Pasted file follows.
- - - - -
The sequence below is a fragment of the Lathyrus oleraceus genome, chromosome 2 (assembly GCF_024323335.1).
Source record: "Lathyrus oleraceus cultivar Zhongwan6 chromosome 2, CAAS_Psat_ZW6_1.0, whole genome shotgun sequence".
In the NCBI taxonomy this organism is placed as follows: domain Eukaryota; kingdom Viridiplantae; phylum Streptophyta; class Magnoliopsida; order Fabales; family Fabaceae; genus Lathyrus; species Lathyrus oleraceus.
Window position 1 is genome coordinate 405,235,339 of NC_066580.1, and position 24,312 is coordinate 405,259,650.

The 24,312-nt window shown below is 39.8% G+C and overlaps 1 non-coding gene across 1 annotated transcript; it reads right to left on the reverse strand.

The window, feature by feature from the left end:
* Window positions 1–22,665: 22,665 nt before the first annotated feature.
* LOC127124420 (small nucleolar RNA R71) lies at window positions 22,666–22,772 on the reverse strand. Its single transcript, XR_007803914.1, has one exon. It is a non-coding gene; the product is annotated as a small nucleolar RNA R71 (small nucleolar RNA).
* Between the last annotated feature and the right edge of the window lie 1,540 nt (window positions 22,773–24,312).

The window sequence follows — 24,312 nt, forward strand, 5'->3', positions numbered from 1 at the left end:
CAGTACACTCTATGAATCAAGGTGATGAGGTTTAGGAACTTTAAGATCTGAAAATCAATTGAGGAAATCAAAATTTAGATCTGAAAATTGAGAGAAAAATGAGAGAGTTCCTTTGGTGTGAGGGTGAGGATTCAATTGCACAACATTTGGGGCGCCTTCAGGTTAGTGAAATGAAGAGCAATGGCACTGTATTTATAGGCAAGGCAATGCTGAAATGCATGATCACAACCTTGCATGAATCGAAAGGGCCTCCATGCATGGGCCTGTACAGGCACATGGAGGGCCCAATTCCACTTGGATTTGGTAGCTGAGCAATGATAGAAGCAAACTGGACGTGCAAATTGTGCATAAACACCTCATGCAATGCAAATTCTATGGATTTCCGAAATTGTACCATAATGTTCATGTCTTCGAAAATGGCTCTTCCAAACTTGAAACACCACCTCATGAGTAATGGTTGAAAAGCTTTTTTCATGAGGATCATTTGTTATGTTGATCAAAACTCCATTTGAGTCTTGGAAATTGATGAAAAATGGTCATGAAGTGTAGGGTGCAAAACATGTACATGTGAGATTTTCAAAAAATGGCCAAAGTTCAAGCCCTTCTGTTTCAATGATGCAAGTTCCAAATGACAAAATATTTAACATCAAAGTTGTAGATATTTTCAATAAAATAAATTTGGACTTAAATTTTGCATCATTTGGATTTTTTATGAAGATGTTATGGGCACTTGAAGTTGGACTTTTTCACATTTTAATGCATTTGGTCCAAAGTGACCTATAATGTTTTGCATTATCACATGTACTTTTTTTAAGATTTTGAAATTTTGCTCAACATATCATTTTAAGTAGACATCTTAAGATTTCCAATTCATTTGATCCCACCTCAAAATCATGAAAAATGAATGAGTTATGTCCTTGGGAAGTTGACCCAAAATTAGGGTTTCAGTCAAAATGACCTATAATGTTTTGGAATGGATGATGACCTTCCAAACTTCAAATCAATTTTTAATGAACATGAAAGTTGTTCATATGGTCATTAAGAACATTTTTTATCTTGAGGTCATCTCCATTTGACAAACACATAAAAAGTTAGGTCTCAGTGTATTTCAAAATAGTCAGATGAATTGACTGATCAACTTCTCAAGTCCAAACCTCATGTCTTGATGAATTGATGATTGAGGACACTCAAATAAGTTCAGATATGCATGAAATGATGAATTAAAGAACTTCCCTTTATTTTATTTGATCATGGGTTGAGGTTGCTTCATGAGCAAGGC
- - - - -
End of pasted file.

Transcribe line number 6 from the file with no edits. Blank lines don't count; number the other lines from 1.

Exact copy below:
The window, feature by feature from the left end: